Good Friday, Bible re-writers and re-readers (and writers and readers for the first time). Your Bible edits from last week were hilarious and, in some cases, penguin themed, vampire themed, zombie themed, and cat themed. But my favorite Bible (and thus the winner, because that's how a cheerocracy works) was filled with judgment and sexiness. So congrats, Anonymous (God? Is that you?), and please do send me your pocket size Bible—my pockets are empty. New contest below!
In non-Bible news, blog type readers, I have something to share with you all: I am considering quitting the Internet. Yes, the whole thing. I just found out the average internet user is online for 68 hours a month, and I think I spend that much time online in like three days (I really, really wish that was some sort of joke or exaggeration). And, to be honest, I'm torn about how good technology is. I mean, sure, texting can make you a better writer, you can get free things to help your writing online, see a digital version of Jung's red book, and take e-books out from the e-library. And, yea, you can get the new solar powered LG e-reader, or make a DIY Kindle (or a home bookscanner!), or download Tracy Morgan's audio shenanigans. But what about all the bad things?
Oh yea, there are bad things. For example, book browsing: dead. And adults don't listen to Jim Dale's song about turning off cell phones. And Twitter is making us all functionally illiterate. And I'm really not sure how I feel about computers proving that Shakespeare had help, or the mass tweeted Gaiman audiobook. And although the Pynchon/Grand Theft Auto comparison is pretty cool, does anyone really need 886 palindromes?
Maybe if I spent a little less time on the Internet (read: unhooked the USB from my veins) I could read a book a day, or do crosswords about authors. I would have time to read literary journals (unless they're dead), listen to records to appreciate the book-to-vinyl metaphor, and really appreciate characters that like to read. Hell, I could even read this book about Jenga. And I love Jenga. And I am so, so good at it.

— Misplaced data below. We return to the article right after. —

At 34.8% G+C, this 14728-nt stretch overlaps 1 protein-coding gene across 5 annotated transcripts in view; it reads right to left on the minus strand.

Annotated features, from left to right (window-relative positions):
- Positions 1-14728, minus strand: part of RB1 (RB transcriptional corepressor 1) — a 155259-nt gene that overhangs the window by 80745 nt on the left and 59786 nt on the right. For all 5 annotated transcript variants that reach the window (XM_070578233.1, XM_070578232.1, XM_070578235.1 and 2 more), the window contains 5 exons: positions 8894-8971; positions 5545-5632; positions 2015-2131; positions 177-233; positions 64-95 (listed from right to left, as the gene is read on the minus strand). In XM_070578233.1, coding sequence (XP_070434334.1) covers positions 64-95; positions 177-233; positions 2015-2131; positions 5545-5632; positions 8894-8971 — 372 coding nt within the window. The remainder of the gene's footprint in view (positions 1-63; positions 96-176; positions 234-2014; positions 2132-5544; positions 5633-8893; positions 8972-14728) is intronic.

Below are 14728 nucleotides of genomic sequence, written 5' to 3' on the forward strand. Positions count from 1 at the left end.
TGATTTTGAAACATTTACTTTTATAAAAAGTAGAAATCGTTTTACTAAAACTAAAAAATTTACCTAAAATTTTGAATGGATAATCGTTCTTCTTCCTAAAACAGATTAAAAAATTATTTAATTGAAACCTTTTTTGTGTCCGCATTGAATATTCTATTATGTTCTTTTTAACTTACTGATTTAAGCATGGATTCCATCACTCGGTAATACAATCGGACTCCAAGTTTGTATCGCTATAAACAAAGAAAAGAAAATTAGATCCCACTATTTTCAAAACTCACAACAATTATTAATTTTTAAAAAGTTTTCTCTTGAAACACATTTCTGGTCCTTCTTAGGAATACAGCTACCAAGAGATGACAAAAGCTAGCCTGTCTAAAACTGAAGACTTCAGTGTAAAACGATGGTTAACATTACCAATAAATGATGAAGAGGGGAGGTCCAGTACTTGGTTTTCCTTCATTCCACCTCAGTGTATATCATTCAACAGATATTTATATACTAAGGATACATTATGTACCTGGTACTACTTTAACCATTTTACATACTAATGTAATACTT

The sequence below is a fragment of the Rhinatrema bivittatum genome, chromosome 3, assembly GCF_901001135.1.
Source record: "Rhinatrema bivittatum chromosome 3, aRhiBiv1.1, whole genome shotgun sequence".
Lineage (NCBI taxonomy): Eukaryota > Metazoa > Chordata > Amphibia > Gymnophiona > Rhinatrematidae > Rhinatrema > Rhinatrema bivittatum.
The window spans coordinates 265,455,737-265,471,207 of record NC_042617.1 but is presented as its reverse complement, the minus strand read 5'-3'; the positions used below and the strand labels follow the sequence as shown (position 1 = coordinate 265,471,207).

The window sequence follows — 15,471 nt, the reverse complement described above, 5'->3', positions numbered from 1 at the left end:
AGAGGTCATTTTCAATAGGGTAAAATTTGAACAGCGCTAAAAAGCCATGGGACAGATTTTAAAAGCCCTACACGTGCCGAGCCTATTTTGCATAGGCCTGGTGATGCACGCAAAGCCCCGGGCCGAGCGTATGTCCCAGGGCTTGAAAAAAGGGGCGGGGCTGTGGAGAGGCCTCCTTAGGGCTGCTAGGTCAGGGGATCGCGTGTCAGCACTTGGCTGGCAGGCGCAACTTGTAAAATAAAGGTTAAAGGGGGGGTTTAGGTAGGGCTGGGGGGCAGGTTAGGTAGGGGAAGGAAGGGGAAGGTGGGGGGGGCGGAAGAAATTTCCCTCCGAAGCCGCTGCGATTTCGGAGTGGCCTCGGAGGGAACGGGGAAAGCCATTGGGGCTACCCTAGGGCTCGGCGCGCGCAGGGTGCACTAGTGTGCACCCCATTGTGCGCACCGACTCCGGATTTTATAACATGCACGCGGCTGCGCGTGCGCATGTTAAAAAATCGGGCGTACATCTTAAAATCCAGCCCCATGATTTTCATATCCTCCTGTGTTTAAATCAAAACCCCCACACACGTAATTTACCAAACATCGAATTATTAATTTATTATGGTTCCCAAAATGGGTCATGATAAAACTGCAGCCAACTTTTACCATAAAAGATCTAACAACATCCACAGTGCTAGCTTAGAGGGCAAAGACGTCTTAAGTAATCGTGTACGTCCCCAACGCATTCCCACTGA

Then again, I am a boorish American (these colors don't run, in either the legs moving or the in the wash sense), and we are one of the lesser book buyers in the English language, so maybe I wouldn't read more if I stopped being so Internet crazed. Americans steal rare books (but return them!) and library books (but have poignantly touching stories about said theft that may or may not have made some people who blog at PMN emotional). And America is the genesis of both Michael Jackson's posthumous graphic novel which, holy crap, I want to read so bad, and the Simpsons phenomenon, which has recently spawned an unauthorized history and a Playboy spread. And eventually we'll learn how to treat Native Americans with respect (happy belated Columbus Day, by the way, and sorry about the smallpox!).
You know what else is American? Ghostbusters (also, apparently, Maureen Dowd being late to the Ghostbusters pop culture party). Even more American than that is leveraging your vaguely ghost related '80s celebrity to promote a book on seances, as Dan Aykroyd is doing for his dad. My challenge to you all: come up with a terribly apt celebrity promotion for a much beloved (or much maligned) book. And let me know: should I cut back on my Internet time? Or are the rest of you right there with me in terms of addicti—I mean, enthusiasm?